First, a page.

Being a medical device, the regulatory pathway ended up being much faster than it would have been with MED2005.

The authorities in both Europe and the US were “very supportive”, James said, and allowed the company to go ahead with the new plans.

What’s even more impressive is that the route to medical device was carried out during a global pandemic, though James noted that the Zoom meetings may have perhaps sped up the process.

“The FDA and the European authorities didn't close shop, they remained open for business, and the whole process work properly more efficiently than we had realised. I don't think we've really missed a beat on this all the way through,” he commented.

A global plan

In February 2020, Europe started formal proceedings to make MED3000 available as a medical device throughout the bloc, leading to full approval last month.

The CE mark, which will allow commercialisation, is expected before the end of May 2021 and will also be valid in the UK until June 2023 thanks to post-Brexit arrangements.

Futura reckons that this certificate will pave the way for speedy registrations in most Middle East, Far East, African and Latin American countries so it can target global sales.

In preparation to this, it has clinched a deal with Atlantis Investments to cover sales in China and South-East Asia.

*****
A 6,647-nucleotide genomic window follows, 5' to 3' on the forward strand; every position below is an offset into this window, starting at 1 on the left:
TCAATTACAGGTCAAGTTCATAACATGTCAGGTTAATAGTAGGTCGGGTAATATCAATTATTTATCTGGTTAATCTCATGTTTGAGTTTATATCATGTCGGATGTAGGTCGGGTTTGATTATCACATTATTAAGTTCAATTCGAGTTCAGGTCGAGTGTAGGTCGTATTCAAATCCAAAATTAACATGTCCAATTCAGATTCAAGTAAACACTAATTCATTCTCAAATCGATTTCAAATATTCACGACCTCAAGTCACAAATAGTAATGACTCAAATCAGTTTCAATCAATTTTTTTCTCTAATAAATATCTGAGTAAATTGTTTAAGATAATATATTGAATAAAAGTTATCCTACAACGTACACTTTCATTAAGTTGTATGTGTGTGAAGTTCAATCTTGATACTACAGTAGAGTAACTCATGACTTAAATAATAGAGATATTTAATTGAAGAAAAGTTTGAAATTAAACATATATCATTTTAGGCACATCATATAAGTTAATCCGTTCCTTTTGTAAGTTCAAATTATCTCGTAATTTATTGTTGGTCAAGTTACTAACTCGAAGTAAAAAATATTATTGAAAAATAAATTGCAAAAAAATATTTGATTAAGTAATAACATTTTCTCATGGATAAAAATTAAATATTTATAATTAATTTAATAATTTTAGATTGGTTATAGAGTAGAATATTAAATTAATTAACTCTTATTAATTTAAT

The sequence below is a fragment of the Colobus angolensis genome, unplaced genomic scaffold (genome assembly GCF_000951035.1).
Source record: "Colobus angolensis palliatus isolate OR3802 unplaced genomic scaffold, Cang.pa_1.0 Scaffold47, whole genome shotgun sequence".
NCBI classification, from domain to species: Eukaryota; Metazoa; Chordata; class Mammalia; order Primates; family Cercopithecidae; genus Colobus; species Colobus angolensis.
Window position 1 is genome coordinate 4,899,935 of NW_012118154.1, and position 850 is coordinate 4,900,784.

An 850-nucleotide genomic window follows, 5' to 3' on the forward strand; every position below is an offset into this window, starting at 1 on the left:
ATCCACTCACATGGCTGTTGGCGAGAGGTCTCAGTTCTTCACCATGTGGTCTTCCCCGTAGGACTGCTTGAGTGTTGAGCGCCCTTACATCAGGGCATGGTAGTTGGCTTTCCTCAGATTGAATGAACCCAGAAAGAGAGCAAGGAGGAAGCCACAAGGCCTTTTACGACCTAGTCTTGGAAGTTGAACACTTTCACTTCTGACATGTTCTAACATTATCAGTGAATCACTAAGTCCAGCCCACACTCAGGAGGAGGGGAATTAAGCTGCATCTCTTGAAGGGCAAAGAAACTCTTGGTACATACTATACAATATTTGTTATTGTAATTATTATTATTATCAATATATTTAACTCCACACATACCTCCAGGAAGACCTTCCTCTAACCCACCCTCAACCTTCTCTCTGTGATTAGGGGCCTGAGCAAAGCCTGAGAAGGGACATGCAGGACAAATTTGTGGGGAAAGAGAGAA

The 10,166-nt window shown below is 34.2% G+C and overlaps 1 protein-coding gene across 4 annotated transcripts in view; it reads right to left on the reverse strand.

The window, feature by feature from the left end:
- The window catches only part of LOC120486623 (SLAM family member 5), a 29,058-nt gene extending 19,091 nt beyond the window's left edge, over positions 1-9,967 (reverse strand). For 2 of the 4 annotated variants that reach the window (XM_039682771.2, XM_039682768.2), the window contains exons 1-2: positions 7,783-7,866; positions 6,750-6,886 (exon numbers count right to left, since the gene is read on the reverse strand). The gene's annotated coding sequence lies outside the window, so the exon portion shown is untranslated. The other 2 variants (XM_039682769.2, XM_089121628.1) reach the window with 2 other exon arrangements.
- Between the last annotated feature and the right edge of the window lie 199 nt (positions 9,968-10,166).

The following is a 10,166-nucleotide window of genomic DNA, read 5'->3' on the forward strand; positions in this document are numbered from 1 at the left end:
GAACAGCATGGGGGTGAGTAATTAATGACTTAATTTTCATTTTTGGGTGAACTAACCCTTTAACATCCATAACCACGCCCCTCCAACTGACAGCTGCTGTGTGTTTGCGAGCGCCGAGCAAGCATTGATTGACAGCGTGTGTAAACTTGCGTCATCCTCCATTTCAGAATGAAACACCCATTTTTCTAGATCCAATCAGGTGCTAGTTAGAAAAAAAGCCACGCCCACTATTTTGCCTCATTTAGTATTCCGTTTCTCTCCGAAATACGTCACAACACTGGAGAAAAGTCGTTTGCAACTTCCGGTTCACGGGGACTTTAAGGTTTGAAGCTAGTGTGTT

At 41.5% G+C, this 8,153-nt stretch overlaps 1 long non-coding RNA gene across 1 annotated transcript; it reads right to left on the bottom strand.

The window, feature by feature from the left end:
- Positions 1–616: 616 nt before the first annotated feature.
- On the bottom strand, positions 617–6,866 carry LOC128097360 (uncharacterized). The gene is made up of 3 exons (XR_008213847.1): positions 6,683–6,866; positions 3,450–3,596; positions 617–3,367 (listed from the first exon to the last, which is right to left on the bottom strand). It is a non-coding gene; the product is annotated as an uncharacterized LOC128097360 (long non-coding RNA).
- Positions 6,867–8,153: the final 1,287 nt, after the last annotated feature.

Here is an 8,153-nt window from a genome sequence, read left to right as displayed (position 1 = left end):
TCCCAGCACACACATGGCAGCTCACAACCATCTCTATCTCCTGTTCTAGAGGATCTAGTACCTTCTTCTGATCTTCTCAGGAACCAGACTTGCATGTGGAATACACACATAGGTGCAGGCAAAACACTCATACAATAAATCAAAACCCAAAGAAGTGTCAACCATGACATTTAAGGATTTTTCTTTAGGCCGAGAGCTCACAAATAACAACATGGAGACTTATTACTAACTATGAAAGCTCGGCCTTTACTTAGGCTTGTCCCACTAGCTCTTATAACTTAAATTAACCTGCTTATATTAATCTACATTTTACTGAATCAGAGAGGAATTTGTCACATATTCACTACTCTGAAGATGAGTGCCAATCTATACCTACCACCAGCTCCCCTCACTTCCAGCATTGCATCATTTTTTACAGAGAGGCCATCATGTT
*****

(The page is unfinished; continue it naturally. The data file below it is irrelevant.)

Under the agreement, the new partner will cover an estimated £4mln in development costs but will retain half of the profits.

US approval, instead, will take a bit longer because the US Food and Drug Administration (FDA) required a confirmatory trial.

The study, dubbed FM71, involves 100 participants and is led by Arthur Burnett, Professor of Urology at the prestigious Johns Hopkins University in Maryland.

It will last six months to reassure the FDA that the efficacy does not diminish over a longer period of time.

Futura said FM71 has a "least burdensome" approach and modest cost compared to the previous trial, which tested the previous formulation and the placebo on 1,000 patients.

According to house broker Liberum, MED3000 could deliver £110mln peak annual sales in the EU and £200mln in the US, while the Asian market is “worth multiples of the European opportunity”.

Pushing against an open door